Recommendations made by the Australian Securities and Investments Commission (ASIC) in its Review of Mortgage Broker Remuneration
have been generally praised by leading figures in the industry.
However, both broker associations have issued words of caution about how the regulator and government should proceed.
Focusing on the right areas
, chief executive officer of the Mortgage & Finance Association of Australia (MFAA), said that he broadly supports some of the report’s recommendations, including that upfront and trail commission largely remain untouched. Despite ASIC mentioning changes to the standard commission model in its first proposal, Felton said brokers should not be concerned, pointing to ASIC's wording that it only plans to tweak or "fine tune" the commissions
“There is certainly no talk about standardising or capping,” he told Australian Broker
in an exclusive interview on Friday. “We don't see that they're really going to get too involved in changing those core structures. We see upfront and trail continuing to remain as they are, and fundamentally that is good for industry. We believe that ASIC has found that upfront and trail are not driving sub-optimal outcomes for consumers therefore there's no reason to adjust them.”
However, he urged caution on several of the report’s findings, pushing for further study to see if perceived conflicts of interest actually resulted in poor consumer outcomes.
“While this report refers to the potential for conflict of interest with regard to some of the incentive structures in use today, we will continue to work with the government and ASIC to determine not whether these things might cause a conflict, but whether they are actually causing negative consumer outcomes,” Felton said.
Responding to the recommendation that the industry move away from volume-based incentives (VBIs) and soft dollar incentives, Felton said he accepted that some change may be required as long as the focus was on the behaviour that the incentives were driving rather than the nature of the incentive itself.
“The MFAA would argue very strongly that both volume bonus and soft dollar do have a place [in the industry] provided they are not diminishing consumer choice in any way. We believe volume bonus going through to an aggregator level and held there seperate from where the lender recommendation is made at a broker level would not in any way be conflicted or if it was paid but for volume across the entire lender spectrum on the aggregator's panel and products.”
The MFAA is presently consulting with its members, including brokers, aggregators and lenders, prior to sitting down with the government on how to formulate future policy.
“The industry needs to work with the regulator to come up with a balanced scorecard that makes sense,” he told Australian Broker
A question of data
The Finance Brokers Association of Australia
(FBAA) also expressed its support for the report, saying it was positive for the industry and an endorsement of the FBAA’s position and public comments.
“In general it is a very good report and supports what I have said for the past twelve months or more in that base-line commissions are perfectly responsible in our market place and they should not change, while incentives that promote volumes risk poor consumer outcomes and must go,” said Peter White, executive director of the FBAA.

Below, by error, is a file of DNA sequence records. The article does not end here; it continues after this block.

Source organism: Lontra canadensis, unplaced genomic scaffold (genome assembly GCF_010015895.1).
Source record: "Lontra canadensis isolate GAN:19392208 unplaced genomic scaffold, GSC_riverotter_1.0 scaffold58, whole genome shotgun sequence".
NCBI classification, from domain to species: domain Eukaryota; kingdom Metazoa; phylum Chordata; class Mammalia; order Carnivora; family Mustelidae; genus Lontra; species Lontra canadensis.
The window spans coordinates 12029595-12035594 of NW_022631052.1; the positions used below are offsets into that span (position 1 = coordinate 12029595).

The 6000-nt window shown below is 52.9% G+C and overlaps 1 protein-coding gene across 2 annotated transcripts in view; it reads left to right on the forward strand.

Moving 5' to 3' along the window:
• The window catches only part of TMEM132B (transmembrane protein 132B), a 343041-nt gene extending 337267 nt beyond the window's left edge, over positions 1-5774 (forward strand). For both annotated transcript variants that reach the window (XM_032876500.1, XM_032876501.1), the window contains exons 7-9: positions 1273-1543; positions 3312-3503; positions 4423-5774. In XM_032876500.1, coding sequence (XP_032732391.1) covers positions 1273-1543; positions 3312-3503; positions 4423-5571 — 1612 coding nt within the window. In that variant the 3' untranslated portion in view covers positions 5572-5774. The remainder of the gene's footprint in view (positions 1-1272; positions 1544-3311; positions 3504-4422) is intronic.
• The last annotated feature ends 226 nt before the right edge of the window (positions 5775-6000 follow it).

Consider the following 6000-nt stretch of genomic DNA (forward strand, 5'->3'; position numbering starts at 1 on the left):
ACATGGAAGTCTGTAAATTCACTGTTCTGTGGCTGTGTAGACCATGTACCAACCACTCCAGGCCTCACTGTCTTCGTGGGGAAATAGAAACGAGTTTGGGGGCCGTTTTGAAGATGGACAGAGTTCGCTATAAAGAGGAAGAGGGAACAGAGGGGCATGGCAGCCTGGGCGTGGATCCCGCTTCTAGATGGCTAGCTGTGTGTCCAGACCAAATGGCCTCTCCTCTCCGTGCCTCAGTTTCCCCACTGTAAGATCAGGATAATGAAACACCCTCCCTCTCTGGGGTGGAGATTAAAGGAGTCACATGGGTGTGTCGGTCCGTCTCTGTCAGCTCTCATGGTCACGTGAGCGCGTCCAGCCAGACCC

However, he questioned whether some of the data goes far enough to form conclusive outcomes and recommended that this question be pursued further.
“There are a couple of such matters that we have already raised and will be further discussing with Treasury,” he said.
The FBAA will sit down with ASIC on several fronts and is formulating its response to the government in conjunction with input from members and key industry stakeholders.
“We look forward to further discussions with Treasury and we continue to be confident in the positive and sound position brokers’ value-proposition holds for borrowers,” White said.
“For now we need to absorb all that is within this paper and make informed positive responses knowing that fundamentally we have a strong, solid industry that will have every opportunity to attain over 70% origination market share in home lending in Australia.”
Other industry players
Both Mortgage Choice
and Aussie Home Loans
also put forward their support behind ASIC’s remuneration review.
John Flavell, chief executive officer of Mortgage Choice, said the report showed that brokers played a very important role in the home loan market.
“We have had a look at ASIC’s report and it is obvious that the regulator believes mortgage brokers provide a tremendous amount of value to consumers,” he said.
“In addition, they believe the logic behind the current commission model, which involves an upfront and trailing commission payment, is sound, but believe there is the potential to make some subtle changes around the fringes of the current remuneration structure.”
Mortgage Choice would continue to work with ASIC and provide ongoing consultation with the Treasury moving forwards.
Aussie Home Loans also supported the findings which stated that mortgage broking lifted competition in the marketplace.
“We believe the success of the mortgage broking industry is largely due to the improved customer outcomes the service provides, including increased competition, choice and education,” Tim Allerton, Aussie Home Loans spokesperson, said.
In response to ASIC’s recommendations around transparency and disclosure, Aussie was open about being a partly-owned subsidiary of the Commonwealth Bank of Australia and published this on its website and other materials, he added.
“Commissions paid by our panel of 21 lenders to Aussie are transparent and do not influence the lender chosen by our sophisticated ranking technology used by our 1,050 mortgage brokers in the field across Australia.”
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